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  1. #1
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    Best way to scan photos for posterity

    I decided to start scanning some old photos I have which are beginning to show signs of deterioration. What would be a proper file size and dpi settings to consider using? I really don't know very much about picture scanning so my question will probably lack clarity. Please feel free to offer suggestions or ask for more clarification - but please specify what sort of info is needed of course! <img src=/S/smile.gif border=0 alt=smile width=15 height=15> I am using an Epson scanner/printer/copy unit. It is directly connected to my Mac but I don't think what computer I am using will make a difference as far as what sort of guidelines I should be following for scanning.

    Thanks for any help offered! <img src=/S/yep.gif border=0 alt=yep width=15 height=15>


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  2. #2
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    Re: Best way to scan photos for posterity

    Wow, you know from other Lounge threads that I'm a "journeyman" when it comes to photog work, but if I may... This Canon 8400 is the second scanner for me and I bought it because it has 35-mm slide scanning built in. So my first sojurn in using it was to scan in a LARGE collection of slides from mine and Billie's life together. That was a couple of years ago now and I just looked at the properties of those slides and the files show at 1,200 dpi. I didn't remember that. However, when I do routine scans, including photos once in awhile, I think my scanner toolbox is set to its own selected defaults - see attached. I think I'd do a little trial and error with yours to see what happens. Obviously, the larger the dpi, the larger the computer file AND the computer RAM required to handle the scanning.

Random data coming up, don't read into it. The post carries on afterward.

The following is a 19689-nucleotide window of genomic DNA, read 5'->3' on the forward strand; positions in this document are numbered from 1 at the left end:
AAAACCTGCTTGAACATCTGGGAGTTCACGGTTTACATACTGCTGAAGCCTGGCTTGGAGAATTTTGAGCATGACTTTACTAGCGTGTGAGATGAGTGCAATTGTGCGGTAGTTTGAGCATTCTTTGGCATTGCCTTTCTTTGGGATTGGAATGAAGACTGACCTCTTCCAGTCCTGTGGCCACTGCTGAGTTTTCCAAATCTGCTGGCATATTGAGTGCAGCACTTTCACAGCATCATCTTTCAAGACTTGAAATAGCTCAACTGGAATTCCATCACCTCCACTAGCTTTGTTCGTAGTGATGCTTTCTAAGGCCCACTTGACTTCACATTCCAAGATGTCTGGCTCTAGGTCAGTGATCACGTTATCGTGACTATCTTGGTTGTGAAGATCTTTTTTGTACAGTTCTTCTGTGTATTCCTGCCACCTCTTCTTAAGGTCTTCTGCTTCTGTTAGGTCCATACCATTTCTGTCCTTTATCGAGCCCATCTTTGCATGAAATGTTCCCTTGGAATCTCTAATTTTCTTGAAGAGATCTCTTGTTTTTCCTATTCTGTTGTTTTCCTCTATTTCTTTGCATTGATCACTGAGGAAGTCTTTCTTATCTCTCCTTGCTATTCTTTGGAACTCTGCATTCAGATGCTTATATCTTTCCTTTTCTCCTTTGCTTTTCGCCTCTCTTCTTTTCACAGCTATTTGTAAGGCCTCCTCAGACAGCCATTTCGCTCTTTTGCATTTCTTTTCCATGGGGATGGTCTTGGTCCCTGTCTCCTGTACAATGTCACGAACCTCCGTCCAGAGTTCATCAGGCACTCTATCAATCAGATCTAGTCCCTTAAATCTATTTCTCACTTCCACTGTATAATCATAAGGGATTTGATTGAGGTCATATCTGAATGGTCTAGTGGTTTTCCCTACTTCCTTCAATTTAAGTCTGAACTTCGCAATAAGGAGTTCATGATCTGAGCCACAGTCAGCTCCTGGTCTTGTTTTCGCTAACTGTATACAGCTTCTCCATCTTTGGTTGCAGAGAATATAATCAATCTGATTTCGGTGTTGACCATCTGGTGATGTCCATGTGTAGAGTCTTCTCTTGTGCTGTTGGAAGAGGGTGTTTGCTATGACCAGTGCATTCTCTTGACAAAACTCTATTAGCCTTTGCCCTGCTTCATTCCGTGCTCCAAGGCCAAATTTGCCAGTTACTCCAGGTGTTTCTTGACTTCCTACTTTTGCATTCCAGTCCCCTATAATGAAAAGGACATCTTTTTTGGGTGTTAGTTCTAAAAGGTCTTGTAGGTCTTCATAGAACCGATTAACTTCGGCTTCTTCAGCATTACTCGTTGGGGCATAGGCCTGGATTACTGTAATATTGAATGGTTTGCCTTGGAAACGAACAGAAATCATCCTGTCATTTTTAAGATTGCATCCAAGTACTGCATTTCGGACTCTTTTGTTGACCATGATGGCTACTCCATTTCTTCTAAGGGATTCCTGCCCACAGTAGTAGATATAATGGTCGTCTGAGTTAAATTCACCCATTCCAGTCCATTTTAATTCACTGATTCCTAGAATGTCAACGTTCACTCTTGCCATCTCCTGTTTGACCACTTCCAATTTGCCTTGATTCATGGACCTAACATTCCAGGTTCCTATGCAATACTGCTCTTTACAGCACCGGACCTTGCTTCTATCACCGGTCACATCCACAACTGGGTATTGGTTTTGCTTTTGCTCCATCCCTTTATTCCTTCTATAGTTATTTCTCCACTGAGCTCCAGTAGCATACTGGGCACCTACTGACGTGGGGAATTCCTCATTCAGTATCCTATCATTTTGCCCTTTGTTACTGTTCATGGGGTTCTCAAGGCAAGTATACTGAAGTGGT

PS In addition, photo files taken with my new camera at 2,816 x 2,112 pixels and copied from the camera card to the computer, show up as 180 dpi, so I don't know what's best. I'd sure give 300 dpi a try though.
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    Re: Best way to scan photos for posterity

    I would look to scan at the highest resolution, i.e. use the max dpi your scanner supports. I would also look to save the data in a lossless file format, e.g. .TIFF. That way you will capture and retain as as much detail as possible. It follows that the output file size will be big your HDD may fill up quite quickly but since you want to preserve the pics it would be more sensible to archive them by burning them to CD or DVD and that's not expensive. Once you have a 'master' high res. (Read-Only) file you can then mess around with it using any one of the usual suspects, PhotoShop, Picsa, IrfanView, [insert favourite app. here].

    I'm still stuck on film because I have a good SLR and I've always used slides (colour positive / transparencies) that I can project across my living room to a big screen. When I want a digital copy I use Nikon film scanner that scans at something like 4000dpi. The .TIFF file output I get from one slide is about 65Mb! I can then print this out in any number of ways. At its native dpi the print size is only 35x24mm (the size of a slide) but with all that goodness squeezed into such a small area means I can enlarge it to A4 and it still looks good or I can crop out a tiny area and enlarge it a long way before it pixelates.